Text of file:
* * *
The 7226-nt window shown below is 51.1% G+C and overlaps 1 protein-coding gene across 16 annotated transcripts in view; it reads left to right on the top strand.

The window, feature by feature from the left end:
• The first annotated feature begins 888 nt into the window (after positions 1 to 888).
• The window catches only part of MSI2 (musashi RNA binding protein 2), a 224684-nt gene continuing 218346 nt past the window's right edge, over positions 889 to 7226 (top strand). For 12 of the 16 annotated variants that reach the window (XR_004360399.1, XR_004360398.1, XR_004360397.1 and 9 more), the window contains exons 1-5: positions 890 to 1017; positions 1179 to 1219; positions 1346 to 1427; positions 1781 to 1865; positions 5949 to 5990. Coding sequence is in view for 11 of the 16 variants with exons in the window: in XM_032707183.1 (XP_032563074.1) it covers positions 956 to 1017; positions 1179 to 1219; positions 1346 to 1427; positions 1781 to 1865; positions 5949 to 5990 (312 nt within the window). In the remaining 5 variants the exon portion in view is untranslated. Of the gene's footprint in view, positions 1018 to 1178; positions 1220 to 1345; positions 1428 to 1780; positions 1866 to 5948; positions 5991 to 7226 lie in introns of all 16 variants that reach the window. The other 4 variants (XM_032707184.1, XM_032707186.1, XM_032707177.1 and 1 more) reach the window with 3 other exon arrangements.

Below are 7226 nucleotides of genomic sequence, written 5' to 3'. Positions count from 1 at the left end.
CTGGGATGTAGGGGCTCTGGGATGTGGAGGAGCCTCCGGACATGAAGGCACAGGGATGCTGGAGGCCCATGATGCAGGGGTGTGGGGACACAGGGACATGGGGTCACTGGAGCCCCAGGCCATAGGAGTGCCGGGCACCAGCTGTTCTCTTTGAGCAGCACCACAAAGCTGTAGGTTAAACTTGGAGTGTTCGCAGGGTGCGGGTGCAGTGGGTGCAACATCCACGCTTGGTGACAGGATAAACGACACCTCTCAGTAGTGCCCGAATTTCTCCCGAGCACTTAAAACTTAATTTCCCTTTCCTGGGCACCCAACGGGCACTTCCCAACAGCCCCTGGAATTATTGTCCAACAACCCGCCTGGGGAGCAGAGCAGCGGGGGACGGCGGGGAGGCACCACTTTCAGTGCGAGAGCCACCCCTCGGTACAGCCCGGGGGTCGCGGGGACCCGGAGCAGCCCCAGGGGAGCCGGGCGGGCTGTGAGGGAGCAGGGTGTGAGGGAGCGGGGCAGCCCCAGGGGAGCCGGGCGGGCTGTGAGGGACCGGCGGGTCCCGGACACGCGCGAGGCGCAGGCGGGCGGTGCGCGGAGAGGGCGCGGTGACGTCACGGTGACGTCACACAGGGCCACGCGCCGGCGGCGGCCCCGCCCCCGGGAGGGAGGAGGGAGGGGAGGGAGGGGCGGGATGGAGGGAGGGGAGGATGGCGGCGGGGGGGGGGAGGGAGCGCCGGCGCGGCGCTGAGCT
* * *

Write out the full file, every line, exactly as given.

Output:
The 7226-nt window shown below is 51.1% G+C and overlaps 1 protein-coding gene across 16 annotated transcripts in view; it reads left to right on the top strand.

The window, feature by feature from the left end:
• The first annotated feature begins 888 nt into the window (after positions 1 to 888).
• The window catches only part of MSI2 (musashi RNA binding protein 2), a 224684-nt gene continuing 218346 nt past the window's right edge, over positions 889 to 7226 (top strand). For 12 of the 16 annotated variants that reach the window (XR_004360399.1, XR_004360398.1, XR_004360397.1 and 9 more), the window contains exons 1-5: positions 890 to 1017; positions 1179 to 1219; positions 1346 to 1427; positions 1781 to 1865; positions 5949 to 5990. Coding sequence is in view for 11 of the 16 variants with exons in the window: in XM_032707183.1 (XP_032563074.1) it covers positions 956 to 1017; positions 1179 to 1219; positions 1346 to 1427; positions 1781 to 1865; positions 5949 to 5990 (312 nt within the window). In the remaining 5 variants the exon portion in view is untranslated. Of the gene's footprint in view, positions 1018 to 1178; positions 1220 to 1345; positions 1428 to 1780; positions 1866 to 5948; positions 5991 to 7226 lie in introns of all 16 variants that reach the window. The other 4 variants (XM_032707184.1, XM_032707186.1, XM_032707177.1 and 1 more) reach the window with 3 other exon arrangements.

Below are 7226 nucleotides of genomic sequence, written 5' to 3'. Positions count from 1 at the left end.
CTGGGATGTAGGGGCTCTGGGATGTGGAGGAGCCTCCGGACATGAAGGCACAGGGATGCTGGAGGCCCATGATGCAGGGGTGTGGGGACACAGGGACATGGGGTCACTGGAGCCCCAGGCCATAGGAGTGCCGGGCACCAGCTGTTCTCTTTGAGCAGCACCACAAAGCTGTAGGTTAAACTTGGAGTGTTCGCAGGGTGCGGGTGCAGTGGGTGCAACATCCACGCTTGGTGACAGGATAAACGACACCTCTCAGTAGTGCCCGAATTTCTCCCGAGCACTTAAAACTTAATTTCCCTTTCCTGGGCACCCAACGGGCACTTCCCAACAGCCCCTGGAATTATTGTCCAACAACCCGCCTGGGGAGCAGAGCAGCGGGGGACGGCGGGGAGGCACCACTTTCAGTGCGAGAGCCACCCCTCGGTACAGCCCGGGGGTCGCGGGGACCCGGAGCAGCCCCAGGGGAGCCGGGCGGGCTGTGAGGGAGCAGGGTGTGAGGGAGCGGGGCAGCCCCAGGGGAGCCGGGCGGGCTGTGAGGGACCGGCGGGTCCCGGACACGCGCGAGGCGCAGGCGGGCGGTGCGCGGAGAGGGCGCGGTGACGTCACGGTGACGTCACACAGGGCCACGCGCCGGCGGCGGCCCCGCCCCCGGGAGGGAGGAGGGAGGGGAGGGAGGGGCGGGATGGAGGGAGGGGAGGATGGCGGCGGGGGGGGGGAGGGAGCGCCGGCGCGGCGCTGAGCT